Dying

hollow eyes lay lifeless in the dust

twisted, open mouthed,

he breathes in the rocky air

pleas unheard, as the oxygen

rusts away the lines that

came with living

alone

we

all

die

as

one

and walk away without turning back

survival decrees it

or insanity would follow

in the refrain of grief

***

This poem was written for the photo prompt provided over at Magpie Tales #81

For other interpretations of this prompt head on over and check out the other entries.

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Author: Jo Bryant

I was born in the land of Banjo Paterson, gum trees, and weather extremes. I am a freelance writer. I live in the Bay of Plenty, New Zealand, but still like to claim my Australian heritage. I graduated with a Bachelor of Communications in 2008. I am writing my first novel. I love to write poetry, short stories, and also write for the web. And there is nothing that is on a par with a sunny summer's day spent at Waihi Beach.

52 thoughts on “Dying”

  1. something about the cycle of life and how ruthless it is, and i really like the afterthought — and it’s not really an afterthought — that is might be the most humane. derrick jensen wrote about something similar in a ‘language older than words.’

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    1. Depressing – wow – that’s not what I was going for. Sorry you thought it was that. It was more about acceptance of the inevitable, meeting it, moving on from it. Thanks for the visit – maybe next time I might make you feel cheerier. 🙂

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    1. Awwwwww Cap’n – thank you so much for that comment. It takes the chill off this trainee pirate’s heart to see those words from you. Almost as much as a tot of the dark liquid does. 🙂

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        1. Awwwwwwwww – a blessing dat is to me, yon Pirate leader. To celebrate – a video of another fascinating Pirate Captain.

          I know – I know – I put it up on your blog already.
          But I like it so much I wanted to pilfer it for meself…
          Can’t stop singing ‘why is the rum gone’

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  2. I like the line, survival decrees it, or insanity would follow. It honest and forthright. I also like the lines, “you burned all the food?..and the rum?!”

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  3. Jo, that is so true, it would drive us absolutely insane if we couldn’t walk away from the thing you just put so elegantly…… Your friend Pat made the remark that this is a difficult issue to write about. I agree. I’ve been pondering the last couple of days of writing about the death of a small girl that affected me many years ago, and sleeping on it doesn’t seem to be working. When does a poet feel certain that his words can do justice to the death of a lovely young girl? Anyway, you and I have a certain kinship of sorts as my mother was born and raised in Melbourne until 1945, when she met and married my American father….. I’m wondering if you might take a moment to read “Mrs. Russell” at the following location. It has nothing to do with you and I, but it was inspired in part by my mum, who is the single Australian in this world that I have loved more dearly than anyone else…… I would be honored to know what you think of it….. http://johnallenrichter.wordpress.com/2011/08/14/mrs-russell/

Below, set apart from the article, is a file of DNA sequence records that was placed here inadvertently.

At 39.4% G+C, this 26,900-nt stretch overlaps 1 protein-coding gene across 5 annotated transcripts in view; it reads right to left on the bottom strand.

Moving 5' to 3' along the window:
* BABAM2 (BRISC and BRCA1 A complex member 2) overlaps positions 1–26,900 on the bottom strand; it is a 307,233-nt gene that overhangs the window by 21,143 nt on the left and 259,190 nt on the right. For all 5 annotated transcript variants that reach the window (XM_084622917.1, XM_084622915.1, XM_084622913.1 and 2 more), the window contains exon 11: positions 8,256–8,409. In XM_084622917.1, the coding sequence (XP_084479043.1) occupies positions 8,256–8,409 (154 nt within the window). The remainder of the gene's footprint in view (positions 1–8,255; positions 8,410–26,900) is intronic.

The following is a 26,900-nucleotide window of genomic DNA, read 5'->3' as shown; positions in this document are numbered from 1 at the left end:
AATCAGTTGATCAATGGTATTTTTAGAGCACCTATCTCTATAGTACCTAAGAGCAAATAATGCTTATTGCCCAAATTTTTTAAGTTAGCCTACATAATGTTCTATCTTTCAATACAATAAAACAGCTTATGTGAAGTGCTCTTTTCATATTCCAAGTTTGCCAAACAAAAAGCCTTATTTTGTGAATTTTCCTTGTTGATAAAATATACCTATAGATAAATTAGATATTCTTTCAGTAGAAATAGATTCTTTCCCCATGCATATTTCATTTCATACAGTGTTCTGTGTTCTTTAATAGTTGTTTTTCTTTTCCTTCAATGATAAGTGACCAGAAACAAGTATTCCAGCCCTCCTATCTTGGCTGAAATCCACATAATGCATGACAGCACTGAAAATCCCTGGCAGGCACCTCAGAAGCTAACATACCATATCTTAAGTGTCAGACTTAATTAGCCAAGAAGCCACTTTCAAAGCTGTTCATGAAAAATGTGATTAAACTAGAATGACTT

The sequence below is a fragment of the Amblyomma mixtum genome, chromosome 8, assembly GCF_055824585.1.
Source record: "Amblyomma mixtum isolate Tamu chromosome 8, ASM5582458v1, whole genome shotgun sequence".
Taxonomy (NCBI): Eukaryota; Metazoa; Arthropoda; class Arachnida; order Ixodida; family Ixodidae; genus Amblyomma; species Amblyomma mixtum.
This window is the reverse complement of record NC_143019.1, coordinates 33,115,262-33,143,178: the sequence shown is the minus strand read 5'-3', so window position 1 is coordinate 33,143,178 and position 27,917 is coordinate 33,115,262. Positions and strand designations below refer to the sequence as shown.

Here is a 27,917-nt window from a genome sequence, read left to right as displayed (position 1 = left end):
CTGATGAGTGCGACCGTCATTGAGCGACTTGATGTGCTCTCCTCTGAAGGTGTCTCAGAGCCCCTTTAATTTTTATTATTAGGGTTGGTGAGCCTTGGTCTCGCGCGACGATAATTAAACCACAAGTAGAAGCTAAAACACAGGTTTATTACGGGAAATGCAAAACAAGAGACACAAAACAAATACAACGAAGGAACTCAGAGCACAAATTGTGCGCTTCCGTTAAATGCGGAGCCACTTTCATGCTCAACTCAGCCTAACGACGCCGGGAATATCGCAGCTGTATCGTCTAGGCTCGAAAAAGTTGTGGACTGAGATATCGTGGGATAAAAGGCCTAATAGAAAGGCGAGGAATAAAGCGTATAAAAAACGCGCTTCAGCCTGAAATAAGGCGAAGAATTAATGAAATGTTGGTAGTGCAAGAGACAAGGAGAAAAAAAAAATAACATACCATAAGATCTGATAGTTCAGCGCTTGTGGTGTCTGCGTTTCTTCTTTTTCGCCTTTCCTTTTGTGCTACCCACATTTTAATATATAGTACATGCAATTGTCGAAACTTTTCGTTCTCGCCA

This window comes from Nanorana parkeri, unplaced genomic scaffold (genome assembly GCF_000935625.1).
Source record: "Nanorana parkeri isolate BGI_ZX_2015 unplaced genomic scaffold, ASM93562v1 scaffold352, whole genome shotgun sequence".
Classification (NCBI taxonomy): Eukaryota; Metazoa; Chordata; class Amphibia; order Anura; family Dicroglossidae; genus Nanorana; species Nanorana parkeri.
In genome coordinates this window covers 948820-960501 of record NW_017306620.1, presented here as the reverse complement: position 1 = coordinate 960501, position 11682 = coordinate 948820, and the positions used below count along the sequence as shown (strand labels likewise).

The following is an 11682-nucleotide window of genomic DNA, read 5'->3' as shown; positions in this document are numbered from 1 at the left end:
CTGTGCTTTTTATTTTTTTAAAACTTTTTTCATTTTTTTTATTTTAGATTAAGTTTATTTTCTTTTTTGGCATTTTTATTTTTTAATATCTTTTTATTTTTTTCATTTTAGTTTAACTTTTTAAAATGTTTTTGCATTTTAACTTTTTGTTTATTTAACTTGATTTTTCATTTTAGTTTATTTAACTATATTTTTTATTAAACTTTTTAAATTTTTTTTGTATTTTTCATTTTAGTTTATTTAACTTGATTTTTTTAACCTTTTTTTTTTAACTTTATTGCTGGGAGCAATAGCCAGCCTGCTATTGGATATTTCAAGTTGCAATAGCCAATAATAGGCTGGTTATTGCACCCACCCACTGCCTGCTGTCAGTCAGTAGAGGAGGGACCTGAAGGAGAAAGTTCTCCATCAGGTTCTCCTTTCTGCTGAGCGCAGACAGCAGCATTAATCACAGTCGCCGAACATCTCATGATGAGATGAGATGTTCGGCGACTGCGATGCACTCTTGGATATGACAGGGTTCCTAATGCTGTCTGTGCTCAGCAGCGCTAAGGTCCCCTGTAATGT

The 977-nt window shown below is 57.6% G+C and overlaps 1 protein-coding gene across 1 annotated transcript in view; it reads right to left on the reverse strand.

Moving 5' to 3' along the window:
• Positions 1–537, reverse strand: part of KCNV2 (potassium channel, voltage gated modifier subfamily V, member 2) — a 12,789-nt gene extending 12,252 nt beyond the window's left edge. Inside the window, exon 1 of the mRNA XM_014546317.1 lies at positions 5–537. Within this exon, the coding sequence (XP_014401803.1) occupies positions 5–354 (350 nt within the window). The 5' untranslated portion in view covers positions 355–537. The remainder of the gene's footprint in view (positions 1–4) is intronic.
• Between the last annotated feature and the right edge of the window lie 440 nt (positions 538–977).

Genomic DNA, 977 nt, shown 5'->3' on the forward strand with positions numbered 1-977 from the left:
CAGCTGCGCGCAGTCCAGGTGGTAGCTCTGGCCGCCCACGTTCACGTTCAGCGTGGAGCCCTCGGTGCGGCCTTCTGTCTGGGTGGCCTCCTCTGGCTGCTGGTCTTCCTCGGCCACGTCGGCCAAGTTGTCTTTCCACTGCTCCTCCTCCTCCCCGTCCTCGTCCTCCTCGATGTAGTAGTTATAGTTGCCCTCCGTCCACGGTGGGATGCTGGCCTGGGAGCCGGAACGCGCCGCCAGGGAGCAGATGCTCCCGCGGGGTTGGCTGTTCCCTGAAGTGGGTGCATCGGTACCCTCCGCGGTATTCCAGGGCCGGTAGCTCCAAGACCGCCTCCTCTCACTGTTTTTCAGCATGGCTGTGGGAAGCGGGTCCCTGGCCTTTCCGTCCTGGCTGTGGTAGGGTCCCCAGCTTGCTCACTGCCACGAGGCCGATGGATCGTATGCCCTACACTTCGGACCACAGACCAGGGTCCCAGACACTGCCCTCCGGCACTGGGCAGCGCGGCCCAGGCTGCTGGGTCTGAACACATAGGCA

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    1. Hi John, lovely to meet you. I would be honoured to read your piece. Can anything ever be written to do justice to someone who has not had the chance to experience all that life can, yet sometimes withholds from us, offer. i doubt it. All we can do is try to express how we feel about such events and hope that some of those words strike a chord with others, and perhaps allows us to vent the sadnes, the frustration, we feel at life and our losses. I am so sorry for your loss.

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  4. Love the last line “in the refrain of grief” ~ it concludes the poem well yet also open-ended enough to cause me to ponder. Very touching! Also, how some lines contained only one word emphasizes them beautifully having a very powerful effect. It’s not an easy poem to read without images of my own personal grief entering in my mind but that is what makes it amazing. Nicely done!
    Thanks for reading my poem & stopping by my blog. It means a lot to have your comments grace my page. 🙂

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    1. Thank you Julie. For both stopping by and for voicing your thoughts on this poem. It is amazing to read that it touched someone, and what you liked about it. Thank you so much . 🙂 Your comment didn’t show up the first time as comments by new people to the blog have to first be approved by me. That sounds so officious, but really it is just to keep a check on spammers. I have deleted the repeat comment. Again – thank you. 🙂

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    1. It does doesn’t it? The visual I mean. I don’t know why, but when I saw the photo the words flew out. Like they were waiting for such an image. So happy you liked it Hook. 😉

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  5. I think you’ve captured the fear of entering that state beyond what anyone can possibly know or even imagine. The ending is one that points to acceptance of this natural way of things. Enjoyed the read, the poem provokes thought, thanks.

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